Tuesday, September 27, 2011

Advocacy groups and Ontario's election

In theory the AODA (Accessibility for Ontarians with Disabilities Act) should ensure accessibility remains a top priority in this province. Yet with little attention paid to disability and access issues throughout the election campaign, it appears the parties, and their leaders, are not getting the message.

The conservative party has refused to even commit to making Ontario fully accessible. They have also failed to agree not cut within those areas disabled Ontarians have made gains. Although this certainly speaks to the priorities, or lack thereof of the conservative party, these frustrating realities also speaks to how marginal the needs of disabled and poor in Ontario have become.

To be certain the focus on "working families" throughout this election campaign has all but excluded the needs of the poor and those falling through the cracks in this province. Indeed, advocacy groups have struggled to have their voices heard during this election campaign. While the above article theorizes why this may be (including political disengagement and the deficit), there is an urgent need to address these issues. Some of the efforts of advocacy groups throughout this election campaign are listed towards the end of this article. ARCH disability law Centre has also outlined some important election issues in their most recent ARCH Alert. Finally, the ODSP Coalition has compiled the following document outlining party responses to specific inquiries around issues related to poverty and ODSP. The lack of commitment from both the Liberals and Conservatives on some of the most pressing issues for ODSP recipients is discouraging.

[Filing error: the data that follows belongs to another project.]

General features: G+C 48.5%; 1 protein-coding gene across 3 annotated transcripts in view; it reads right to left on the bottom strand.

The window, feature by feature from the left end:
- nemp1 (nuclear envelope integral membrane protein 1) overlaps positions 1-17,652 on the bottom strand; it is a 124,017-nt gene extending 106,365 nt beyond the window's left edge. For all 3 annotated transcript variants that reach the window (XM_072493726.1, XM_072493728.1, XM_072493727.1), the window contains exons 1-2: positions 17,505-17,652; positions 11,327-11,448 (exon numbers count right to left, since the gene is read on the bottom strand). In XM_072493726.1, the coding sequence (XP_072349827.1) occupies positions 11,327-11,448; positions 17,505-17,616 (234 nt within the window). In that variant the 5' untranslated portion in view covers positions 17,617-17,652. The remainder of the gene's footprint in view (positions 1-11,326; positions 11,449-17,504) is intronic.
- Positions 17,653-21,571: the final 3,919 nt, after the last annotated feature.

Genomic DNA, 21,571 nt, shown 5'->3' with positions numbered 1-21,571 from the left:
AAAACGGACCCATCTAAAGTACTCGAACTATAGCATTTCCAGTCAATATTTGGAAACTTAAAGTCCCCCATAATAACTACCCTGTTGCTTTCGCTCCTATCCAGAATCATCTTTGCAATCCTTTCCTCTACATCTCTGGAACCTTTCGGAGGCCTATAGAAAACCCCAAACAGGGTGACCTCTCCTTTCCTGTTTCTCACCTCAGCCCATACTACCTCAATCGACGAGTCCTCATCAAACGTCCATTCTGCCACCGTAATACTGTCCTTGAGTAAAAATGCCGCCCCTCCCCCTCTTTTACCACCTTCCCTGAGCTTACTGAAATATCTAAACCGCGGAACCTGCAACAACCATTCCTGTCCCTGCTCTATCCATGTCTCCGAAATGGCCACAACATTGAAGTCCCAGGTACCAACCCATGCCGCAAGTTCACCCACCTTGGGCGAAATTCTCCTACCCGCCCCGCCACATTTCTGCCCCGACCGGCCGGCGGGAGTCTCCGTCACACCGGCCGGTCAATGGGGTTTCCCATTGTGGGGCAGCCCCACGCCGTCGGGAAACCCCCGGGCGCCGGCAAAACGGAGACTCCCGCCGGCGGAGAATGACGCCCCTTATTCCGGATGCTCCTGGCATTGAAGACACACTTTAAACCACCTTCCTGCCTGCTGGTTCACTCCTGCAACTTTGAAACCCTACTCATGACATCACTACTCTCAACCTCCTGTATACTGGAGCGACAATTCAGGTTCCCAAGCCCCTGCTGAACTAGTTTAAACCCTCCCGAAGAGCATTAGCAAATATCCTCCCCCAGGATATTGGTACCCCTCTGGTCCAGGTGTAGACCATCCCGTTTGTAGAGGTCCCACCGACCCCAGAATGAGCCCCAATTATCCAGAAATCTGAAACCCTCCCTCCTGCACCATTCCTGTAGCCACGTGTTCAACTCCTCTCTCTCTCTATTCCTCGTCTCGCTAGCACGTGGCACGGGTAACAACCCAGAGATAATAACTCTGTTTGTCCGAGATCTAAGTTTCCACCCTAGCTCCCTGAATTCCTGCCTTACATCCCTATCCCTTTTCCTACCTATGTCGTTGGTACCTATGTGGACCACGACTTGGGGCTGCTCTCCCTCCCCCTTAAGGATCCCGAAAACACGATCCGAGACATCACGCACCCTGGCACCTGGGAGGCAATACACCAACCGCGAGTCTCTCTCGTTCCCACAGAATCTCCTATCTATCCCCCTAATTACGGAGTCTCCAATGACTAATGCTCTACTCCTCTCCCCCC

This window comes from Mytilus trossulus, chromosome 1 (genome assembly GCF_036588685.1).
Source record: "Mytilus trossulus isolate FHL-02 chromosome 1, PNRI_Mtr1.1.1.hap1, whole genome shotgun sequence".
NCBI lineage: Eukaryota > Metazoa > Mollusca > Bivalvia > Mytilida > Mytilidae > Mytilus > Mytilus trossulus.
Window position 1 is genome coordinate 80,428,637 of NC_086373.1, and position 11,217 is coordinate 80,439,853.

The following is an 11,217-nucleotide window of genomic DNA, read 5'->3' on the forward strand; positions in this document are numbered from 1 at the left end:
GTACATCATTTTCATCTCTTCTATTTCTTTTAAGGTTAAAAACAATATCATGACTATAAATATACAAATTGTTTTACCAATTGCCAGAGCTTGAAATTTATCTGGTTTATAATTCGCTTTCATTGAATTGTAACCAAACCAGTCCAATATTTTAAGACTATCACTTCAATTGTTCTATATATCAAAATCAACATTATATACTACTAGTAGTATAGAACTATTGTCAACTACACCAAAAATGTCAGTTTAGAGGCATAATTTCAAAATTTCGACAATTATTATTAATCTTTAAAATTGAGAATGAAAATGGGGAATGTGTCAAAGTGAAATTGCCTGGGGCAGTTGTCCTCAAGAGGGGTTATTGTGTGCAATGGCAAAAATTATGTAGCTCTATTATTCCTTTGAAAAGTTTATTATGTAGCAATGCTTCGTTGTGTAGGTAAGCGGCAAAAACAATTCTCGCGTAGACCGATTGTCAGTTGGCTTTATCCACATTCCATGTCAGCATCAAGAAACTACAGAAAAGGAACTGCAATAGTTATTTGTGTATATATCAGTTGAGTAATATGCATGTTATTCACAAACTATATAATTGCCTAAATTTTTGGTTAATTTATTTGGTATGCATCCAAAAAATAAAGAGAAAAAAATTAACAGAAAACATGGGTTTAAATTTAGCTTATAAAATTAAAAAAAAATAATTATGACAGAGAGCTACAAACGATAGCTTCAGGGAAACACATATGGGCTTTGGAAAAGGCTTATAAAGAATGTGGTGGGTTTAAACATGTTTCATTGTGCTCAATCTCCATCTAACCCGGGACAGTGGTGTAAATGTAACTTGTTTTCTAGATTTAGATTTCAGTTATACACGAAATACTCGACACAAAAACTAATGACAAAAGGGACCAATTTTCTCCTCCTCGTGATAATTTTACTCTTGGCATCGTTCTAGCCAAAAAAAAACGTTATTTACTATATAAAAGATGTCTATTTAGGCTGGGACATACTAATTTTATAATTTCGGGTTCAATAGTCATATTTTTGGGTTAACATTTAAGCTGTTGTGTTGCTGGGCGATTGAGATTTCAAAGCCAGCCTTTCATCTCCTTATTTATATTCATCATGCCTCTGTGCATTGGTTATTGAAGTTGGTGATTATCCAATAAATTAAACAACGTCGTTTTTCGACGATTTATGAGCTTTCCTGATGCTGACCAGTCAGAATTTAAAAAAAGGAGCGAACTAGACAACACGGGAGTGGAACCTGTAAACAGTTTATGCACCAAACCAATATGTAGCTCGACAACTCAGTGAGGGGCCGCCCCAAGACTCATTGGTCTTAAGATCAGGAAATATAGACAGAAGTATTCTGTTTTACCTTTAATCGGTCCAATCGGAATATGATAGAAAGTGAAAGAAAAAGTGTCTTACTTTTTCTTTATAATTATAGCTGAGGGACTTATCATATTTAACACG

While the election itself may have ignored these issues, what is certain is that this will not stop the work of advocates and the groups that represent them from continuing to push forward and demand a more equitable Ontario for all.

Tuesday, September 13, 2011

Ontario must do better

A recent article in the Windsor Star - "Disabled seek voice in vote"- highlights many of the issue facing adults with disabilities in this province. For many, elections are a time to remind those begging for votes that strong and progressive social policies do in fact matter. Indeed, it is time for real and progressive action in this province around disability issues.

For many persons with disabilities, moving into the adult world of disability supports means losing access to a significant number of supports and services (although services for school aged children have certainly not been immune to cuts). As this article illustrates, for many young adults with disabilities this means long waiting lists to access even the most basic supports, isolation and exclusion, and inadequate support from the Ontario Disability Support Program (ODSP).

Yet despite these troubling realities, persons with disabilities in Ontario continue to face cuts to necessary services and supports. Recent reports around the impact of cuts to Ontario's special diet program illustrate this. Little, outside community demands, is being said about the sate of disability supports and services during this election campaign. Simply put, persons with disabilities in Ontario deserve better.

Monday, September 12, 2011

More on the election and accessibility

I've had some great feedback after my last post with leads on more election resources.

For more information about electoral participation and persons with disabilities, check out Michael Prince's working paper for Elections Canada.

Election Ontario has also eliminated the barrier created by permanent address and identification requirements. Voters can now use a temporary form of identification called the "Certificate of Identity and Residence" which lists community facilities, like shelters or food banks, as residence. These certificates do require a signature of a facility representative (as well as the voter).

Ontario AIDS network has put together an excellent strategy for raising HIV/ AIDS issues during this election. This strategy includes a thorough backgrounder, suggested questions for candidates, and opportunities to raise the profile of issues during this campaign.